“I’m not even sure where to start! Other than I’m not sure why I’m writ­ing this re­view, as I’d like this place to be a se­cret. Serv­ing some re­ally amaz­ing bbq Wed­nes­day through Satur­day and sides that are, from what I sam­pled today, just as good, which to me is an od­dity wor­thy of no­ta­tion. Pic­tured is moist, suc­cu­lent brisket, well ren­dered and not overly smoky, pretty much melted in my mouth! Pork spare ribs that are done ex­actly how I like them rub not too sweet or over­bear­ing, so the porky fla­vor can still be de­tected and not over cooked, the meat pulled off the bone just the way it should! The tur­key... just amaz­ing! The rub on that, what­ever it is, is per­fectly bal­anced, and the salt is per­fect and shines through the su­per moist­ness and ten­der flesh! Burnt ends are spec­tac­u­lar. The good kind of charred carameliza­tion with a deep yet once again mild smoke pen­e­tra­tion and a ten­der al­most gelati­nous in­te­rior that will make your eye­balls roll back into your head! Now the two sides I or­dered, and let it be known that I usu­ally hate sides at BBQ joints, but that just changed! While the po­tato salad isn’t my all time fav, it’s a close sec­ond. It wasn’t mashed po­tato salad. The pota­toes were cooked per­fectly with just a lit­tle bite to them and good texture. Mostly a mayo based dress­ing but re­ally good fla­vor, de­scribed by Michelle, one of the own­ers as Louisiana style po­tato salad... wher­ever it’s from, it’s good eat­ing ex­cel­lently pre­pared! On to the best side I’ve ever put into my mouth ever in a bbq restau­rant! This car­rot souf­flé. Just OMG! Where has this been my whole drab and dreary life? It was rain­ing out­side, and I’m pretty sure the clouds parted and shone down upon me as this mas­ter­piece hit my tongue! It was ev­ery­thing I could do to stop eat­ing it at the half­way point, so my wife could taste this manna af­ter she got off work! I men­tioned to Scott, an­other of the own­ers, that a lit­tle crème anglaise would have just made it amaz­ing, but it was still pretty much per­fect! Ser­vice here was great. Both Scott and Michelle are very per­son­able, su­per nice and ob­vi­ously ded­i­cated to putting out high-qual­ity food! I’ll not only be re­turn­ing for more; I may just ac­tu­ally buy some choco­late too! That’s right they make choco­lates... all I saw looked great, but I did not get to sam­ple any on this visit as all I had eyes for was some as­tound­ing Q! Give em

a try, it’s worth the trip, you’ll be glad you did!”

Tejas also has some great sand­wiches, happy hour gourmet BBQ bites, sev­eral va­ri­eties and meth­ods of cof­fee also and, of course, two of my fa­vorite things all in one place, BBQ, and Choco­late… doesn’t get much bet­ter than that. I got to sit down and chat with Michelle, Greg and Scott and pick their brains for a Q&A ses­sion, here is what they had to say about all things re­lated to Tejas Choco­late Craftory cur­rent and fu­ture.

Nick Rama: Michelle, how long has Tejas Choco­late been in busi­ness?

Michelle: Tejas was founded in 2011.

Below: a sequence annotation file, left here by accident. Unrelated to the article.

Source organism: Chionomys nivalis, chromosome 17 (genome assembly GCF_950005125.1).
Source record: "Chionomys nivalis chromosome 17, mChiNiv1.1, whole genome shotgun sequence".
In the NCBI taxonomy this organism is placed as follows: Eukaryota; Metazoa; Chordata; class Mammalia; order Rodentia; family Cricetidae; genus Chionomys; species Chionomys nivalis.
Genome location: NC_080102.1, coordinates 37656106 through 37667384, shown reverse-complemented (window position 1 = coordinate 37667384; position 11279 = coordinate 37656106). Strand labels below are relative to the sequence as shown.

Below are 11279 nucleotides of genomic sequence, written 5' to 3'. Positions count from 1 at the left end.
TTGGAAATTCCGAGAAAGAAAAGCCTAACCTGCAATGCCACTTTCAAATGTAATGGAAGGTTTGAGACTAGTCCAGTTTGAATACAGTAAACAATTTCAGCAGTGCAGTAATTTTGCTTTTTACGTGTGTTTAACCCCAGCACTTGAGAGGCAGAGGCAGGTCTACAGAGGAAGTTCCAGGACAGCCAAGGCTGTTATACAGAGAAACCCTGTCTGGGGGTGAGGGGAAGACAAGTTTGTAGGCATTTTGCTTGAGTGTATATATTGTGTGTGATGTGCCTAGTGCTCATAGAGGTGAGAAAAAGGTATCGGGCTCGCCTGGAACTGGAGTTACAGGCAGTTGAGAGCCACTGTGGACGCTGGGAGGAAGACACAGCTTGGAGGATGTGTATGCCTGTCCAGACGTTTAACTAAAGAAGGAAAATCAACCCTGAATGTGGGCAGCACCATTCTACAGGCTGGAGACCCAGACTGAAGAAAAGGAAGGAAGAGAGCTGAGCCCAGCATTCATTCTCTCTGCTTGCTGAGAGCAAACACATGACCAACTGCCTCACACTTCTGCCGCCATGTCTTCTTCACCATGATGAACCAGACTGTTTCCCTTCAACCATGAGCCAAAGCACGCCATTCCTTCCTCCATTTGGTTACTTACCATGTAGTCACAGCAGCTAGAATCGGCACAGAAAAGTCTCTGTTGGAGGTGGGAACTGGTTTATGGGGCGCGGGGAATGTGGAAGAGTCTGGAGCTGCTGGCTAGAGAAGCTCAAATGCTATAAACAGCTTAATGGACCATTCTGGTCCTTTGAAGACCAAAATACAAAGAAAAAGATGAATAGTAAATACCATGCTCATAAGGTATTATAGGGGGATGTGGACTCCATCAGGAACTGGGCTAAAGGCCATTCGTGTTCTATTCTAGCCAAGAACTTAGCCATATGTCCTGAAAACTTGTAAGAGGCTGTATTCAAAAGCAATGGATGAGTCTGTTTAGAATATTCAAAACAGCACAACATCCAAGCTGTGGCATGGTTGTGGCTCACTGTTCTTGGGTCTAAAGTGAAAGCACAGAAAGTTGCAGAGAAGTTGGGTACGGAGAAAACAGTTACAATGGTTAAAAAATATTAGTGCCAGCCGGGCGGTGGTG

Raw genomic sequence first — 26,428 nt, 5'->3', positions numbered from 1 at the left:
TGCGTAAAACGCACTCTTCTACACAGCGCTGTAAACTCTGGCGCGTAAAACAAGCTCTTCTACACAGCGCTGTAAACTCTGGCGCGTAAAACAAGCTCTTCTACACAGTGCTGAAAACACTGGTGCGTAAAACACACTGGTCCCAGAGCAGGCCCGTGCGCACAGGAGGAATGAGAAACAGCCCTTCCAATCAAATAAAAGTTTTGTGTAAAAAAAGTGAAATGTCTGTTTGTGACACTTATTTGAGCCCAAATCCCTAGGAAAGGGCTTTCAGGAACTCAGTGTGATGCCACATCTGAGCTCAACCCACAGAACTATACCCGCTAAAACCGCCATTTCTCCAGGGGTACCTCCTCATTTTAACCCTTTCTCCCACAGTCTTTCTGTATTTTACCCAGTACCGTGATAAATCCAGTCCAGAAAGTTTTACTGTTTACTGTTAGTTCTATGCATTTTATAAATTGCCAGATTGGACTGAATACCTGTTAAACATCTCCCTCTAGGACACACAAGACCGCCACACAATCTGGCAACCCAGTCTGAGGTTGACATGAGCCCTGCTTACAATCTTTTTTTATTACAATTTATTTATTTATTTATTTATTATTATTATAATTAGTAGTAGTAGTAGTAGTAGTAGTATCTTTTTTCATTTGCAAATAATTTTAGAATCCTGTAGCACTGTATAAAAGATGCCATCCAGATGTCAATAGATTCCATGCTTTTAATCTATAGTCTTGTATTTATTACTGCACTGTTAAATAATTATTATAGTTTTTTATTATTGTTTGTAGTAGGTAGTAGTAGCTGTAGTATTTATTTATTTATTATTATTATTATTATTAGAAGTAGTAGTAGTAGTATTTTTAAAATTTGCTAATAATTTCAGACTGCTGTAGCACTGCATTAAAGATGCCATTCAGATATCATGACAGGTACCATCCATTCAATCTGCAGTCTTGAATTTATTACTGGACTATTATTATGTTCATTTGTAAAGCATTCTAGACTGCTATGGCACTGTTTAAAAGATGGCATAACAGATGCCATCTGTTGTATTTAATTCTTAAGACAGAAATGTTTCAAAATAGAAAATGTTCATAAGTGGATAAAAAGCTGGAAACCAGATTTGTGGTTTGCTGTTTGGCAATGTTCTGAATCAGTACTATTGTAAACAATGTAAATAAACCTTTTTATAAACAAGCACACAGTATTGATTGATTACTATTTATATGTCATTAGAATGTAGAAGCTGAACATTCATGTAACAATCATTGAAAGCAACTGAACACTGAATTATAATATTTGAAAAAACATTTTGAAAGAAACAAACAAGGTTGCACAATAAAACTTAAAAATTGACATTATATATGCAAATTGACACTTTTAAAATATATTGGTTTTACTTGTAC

Nick Rama: I no­ticed your web­site just says Tejas Choco­late, but your sign and the Face­book page says Tejas Choco­late Craftory, so which one are you go­ing with?

Michelle: Our do­main is te­jaschoco­late.com, but I think we’ll up­date it to add The Craftory which is what the new lo­ca­tion is called. Nick Rama: Scott, how did you get into mak­ing choco­late?

Scott: Watch­ing TV one rainy Satur­day and came across a show about “bean to bar” choco­late. It was in­ter­est­ing to learn about the craft meth­ods and from that came re­search. The re­search and dis­cov­ery of great choco­late led me to want to be the neigh­bor­hood choco­late maker. Turned out the neigh­bor­hood was Texas and Tejas was the first.

Nick Rama: What is drink­ing choco­late? Scott: Drink­ing choco­late is a rich and in­tensely co­coa hot drink. It is pure choco­late in a cup. There can be many variations in spice and co­coa in­ten­sity.

Nick Rama: Choco­lates and bar­be­cue is ei­ther an odd com­bi­na­tion or mar­riage made in heaven. Which is it and what made you de­cide to add BBQ to the mix?

Scott: A to­tal mar­riage made in heaven. Many old Latin Amer­i­can vil­lages roast ca­cao over an open flame. It’s sort of like bar­be­cue in that sense. Two of the old­est foods on the earth. The fla­vors are big and pair so well to­gether. The two foods pair per­fectly in our house mole sauce which nat­u­rally has our choco­late in it.

Nick Rama: Where did you learn the art of “Authen­tic Texas Style BBQ”?

Scott: I’ve been a back­yard week­end bar­be­cue war­rior my whole life. I’ve been play­ing with fire since I was a kid. Ha ha. In Texas, Chef Greg and I have spent hours upon hours dis­cussing the places we like that we’ve vis­ited and dis­sect­ing what might make Texas Q so great. The fun­da­men­tals of cook­ing meat and spe­cific cuts are there if you’re log­i­cal. It’s all about the proper ap­pli­ca­tion of tem­per­a­ture and time.

Nick Rama: Scott, tell us more about the meats you serve on a daily ba­sis and I heard you even named your Pit?